I just got home from the second conference I gave a talk at during September[1] and decided to write about my experiences while I am slowly decompressing.

## NDC TechTown

At the start of September, I was at NDC TechTown, which is a relatively small conference in Kongsberg, Norway. There I gave my talk "Solve Hard Problems Quickly Using SAT Solvers" (video, slides[2]) for the first time. The slot I had was 1 hour, but speakers were supposed to aim at 45 minutes before Q&A[3]. I did fit my talk into the 45 minutes but then overran my slot because of a lengthy Q&A session. The story I am sticking with is that this shows people found the talk subject interesting.

Apart from giving a talk, I of course also watched a bunch of talks, and I want to mention 3 of them explicitly. The first one was the great keynote by Patricia Aas, "Elections: Trust and Critical Infrastructure", which was interesting in that Patricia managed to get meaningful changes for the Norwegian elections.

The second one was "Make your tests tell the story of your domain" by Anne Leandro and Mads Opheim. It suggested mixing human languages (in their case English and Norwegian) when naming things in your code, so that general programming is done in English (sort is still sort, getters start with get, etc.), but domain-specific parts are written/named in the language of the domain (in their case legal terms are written in Norwegian). This helps domain experts understand your code (and tests) better, and makes for easier verification of correctness. I am not sure I agree with their ideas[4], but it did make me think, which I believe is the best thing a talk can do.

The third one was "The Anatomy of an Exploit" by Patricia Aas, and I want to preface this by saying that it was a good talk and I would recommend it to most of my coworkers. At the same time, I kinda regret not going to a different talk in the same time slot. Why? Because there was a mismatch between my expectations and the contents of the talk, where I read the abstract in a different way than it was intended. This meant that I expected to go over the basics quickly and then look at a small modern(ish) exploit, but the talk pretty much fully overlapped with "Smashing the Stack For Fun And Profit".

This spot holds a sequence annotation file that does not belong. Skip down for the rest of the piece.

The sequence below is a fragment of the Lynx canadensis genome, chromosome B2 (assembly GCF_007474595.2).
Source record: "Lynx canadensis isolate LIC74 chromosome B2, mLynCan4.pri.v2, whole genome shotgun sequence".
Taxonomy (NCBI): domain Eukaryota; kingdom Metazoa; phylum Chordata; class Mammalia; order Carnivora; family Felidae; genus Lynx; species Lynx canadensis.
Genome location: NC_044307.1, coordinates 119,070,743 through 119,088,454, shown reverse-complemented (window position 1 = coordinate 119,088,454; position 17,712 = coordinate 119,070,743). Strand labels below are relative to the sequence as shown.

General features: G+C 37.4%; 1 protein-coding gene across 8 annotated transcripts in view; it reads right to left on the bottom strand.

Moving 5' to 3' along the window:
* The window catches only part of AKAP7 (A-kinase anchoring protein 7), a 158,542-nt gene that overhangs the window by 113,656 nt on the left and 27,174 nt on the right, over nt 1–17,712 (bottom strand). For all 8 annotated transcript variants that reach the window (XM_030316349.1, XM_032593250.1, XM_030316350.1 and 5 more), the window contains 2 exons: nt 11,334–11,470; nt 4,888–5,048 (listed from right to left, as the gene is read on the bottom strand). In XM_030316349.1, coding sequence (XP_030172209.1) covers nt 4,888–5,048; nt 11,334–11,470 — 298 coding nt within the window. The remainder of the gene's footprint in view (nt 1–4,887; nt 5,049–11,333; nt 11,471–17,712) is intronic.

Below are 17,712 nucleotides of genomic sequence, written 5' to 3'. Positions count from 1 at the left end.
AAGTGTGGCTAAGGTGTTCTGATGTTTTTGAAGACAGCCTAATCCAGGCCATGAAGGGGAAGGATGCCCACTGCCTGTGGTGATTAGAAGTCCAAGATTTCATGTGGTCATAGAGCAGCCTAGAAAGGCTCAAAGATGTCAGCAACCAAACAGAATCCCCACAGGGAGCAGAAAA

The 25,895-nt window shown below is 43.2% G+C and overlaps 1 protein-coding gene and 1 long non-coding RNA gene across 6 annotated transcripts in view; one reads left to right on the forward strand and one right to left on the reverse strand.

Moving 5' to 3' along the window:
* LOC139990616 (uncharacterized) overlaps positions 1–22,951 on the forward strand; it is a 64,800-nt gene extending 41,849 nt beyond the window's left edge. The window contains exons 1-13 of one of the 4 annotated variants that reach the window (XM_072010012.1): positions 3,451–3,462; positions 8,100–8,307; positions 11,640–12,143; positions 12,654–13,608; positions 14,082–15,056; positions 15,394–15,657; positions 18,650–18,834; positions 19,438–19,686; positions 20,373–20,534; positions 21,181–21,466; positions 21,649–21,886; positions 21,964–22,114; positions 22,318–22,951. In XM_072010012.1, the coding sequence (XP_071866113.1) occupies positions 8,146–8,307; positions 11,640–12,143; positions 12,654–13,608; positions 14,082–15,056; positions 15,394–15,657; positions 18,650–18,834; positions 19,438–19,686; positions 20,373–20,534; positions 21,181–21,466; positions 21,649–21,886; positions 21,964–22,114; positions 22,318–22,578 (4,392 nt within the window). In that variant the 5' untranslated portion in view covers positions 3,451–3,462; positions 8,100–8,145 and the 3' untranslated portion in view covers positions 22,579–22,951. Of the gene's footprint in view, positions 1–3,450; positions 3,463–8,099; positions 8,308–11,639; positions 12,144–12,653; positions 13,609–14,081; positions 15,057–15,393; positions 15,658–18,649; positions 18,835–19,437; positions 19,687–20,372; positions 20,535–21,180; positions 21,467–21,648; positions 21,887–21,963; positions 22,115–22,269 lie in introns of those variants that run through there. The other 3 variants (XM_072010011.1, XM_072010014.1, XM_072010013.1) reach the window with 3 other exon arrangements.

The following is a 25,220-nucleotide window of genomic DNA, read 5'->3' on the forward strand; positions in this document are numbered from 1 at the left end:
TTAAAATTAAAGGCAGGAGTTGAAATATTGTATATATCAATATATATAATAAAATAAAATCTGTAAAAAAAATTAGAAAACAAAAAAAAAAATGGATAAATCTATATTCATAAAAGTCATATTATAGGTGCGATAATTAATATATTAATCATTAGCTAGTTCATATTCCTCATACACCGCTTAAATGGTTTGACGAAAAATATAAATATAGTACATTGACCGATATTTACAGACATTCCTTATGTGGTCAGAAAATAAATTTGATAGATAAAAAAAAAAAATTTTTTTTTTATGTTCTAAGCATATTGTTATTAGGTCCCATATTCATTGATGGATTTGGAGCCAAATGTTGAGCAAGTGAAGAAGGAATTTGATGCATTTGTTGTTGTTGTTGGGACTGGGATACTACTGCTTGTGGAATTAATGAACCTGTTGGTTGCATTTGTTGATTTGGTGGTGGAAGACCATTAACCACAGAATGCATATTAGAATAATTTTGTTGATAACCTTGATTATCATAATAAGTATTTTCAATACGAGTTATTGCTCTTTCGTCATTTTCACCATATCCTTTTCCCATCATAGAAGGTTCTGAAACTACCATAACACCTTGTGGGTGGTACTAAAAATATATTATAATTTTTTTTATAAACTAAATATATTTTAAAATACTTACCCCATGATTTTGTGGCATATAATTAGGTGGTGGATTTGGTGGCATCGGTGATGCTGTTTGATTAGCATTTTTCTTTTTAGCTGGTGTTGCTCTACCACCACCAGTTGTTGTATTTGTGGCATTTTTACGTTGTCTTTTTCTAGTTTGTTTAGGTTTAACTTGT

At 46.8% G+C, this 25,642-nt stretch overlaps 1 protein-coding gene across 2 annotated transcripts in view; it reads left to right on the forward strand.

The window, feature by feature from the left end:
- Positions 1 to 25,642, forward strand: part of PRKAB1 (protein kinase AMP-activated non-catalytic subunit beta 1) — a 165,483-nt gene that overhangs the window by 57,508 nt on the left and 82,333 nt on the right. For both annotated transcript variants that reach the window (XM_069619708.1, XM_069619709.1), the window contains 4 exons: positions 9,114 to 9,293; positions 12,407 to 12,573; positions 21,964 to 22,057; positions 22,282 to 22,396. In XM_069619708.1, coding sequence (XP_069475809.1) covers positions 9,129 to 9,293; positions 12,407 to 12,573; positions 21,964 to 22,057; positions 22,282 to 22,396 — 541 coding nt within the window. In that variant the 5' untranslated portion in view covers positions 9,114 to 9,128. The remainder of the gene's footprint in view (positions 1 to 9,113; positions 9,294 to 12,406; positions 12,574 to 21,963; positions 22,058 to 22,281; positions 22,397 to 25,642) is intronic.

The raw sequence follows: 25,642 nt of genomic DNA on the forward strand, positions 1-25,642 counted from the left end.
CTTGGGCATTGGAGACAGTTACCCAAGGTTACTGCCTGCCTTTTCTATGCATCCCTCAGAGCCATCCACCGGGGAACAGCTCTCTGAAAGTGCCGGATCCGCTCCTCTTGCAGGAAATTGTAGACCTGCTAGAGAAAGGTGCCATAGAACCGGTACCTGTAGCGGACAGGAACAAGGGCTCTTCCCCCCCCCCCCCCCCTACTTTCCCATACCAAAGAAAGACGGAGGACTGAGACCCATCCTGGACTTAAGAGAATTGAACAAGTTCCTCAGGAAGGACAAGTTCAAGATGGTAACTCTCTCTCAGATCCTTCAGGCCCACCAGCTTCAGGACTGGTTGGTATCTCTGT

The reason I am writing about this is that from talking with other CppCon attendees, a bunch of people ran into the same problem with various talks. This opens up a question, can we do something about it? My answer is that I have no idea. I don't think that speakers set out to make misleading slides, and while there is some incentive to make the abstract vague[5], people do not want to trick people into coming to their talks. There were some ideas along the lines of asking speakers for "sample slides" or providing attendees with the outline of the talk, but I do not think either of these really works.

All in all, NDC TechTown was great, and if you are in Europe, you should think about going there in 2020.

## CppCon

In the second half of September, I was also at CppCon, which is by far the biggest C++ conference. This is its first year in the new venue in Denver, Colorado, and I cannot say that the new venue seems good.

Apart from some teething problems, like a bunch of presentation rooms having a terrible echo, that will hopefully get solved before the next year, the Gaylord Rockies have a serious problem of looking luxurious until you look closely. As an example, the bathroom counter in my room was lavish, but the walls to the other rooms were paper-thin, so they basically did not filter noise. I don't know about you, but I would rather have a boring bathroom counter and actual sound isolation between rooms. ¯\_(ツ)_/¯

As a bonus, the acoustics and sound isolation between different presentation rooms are also lacking, and I could often hear a speaker from a different room during a pause in the talk I was actually attending.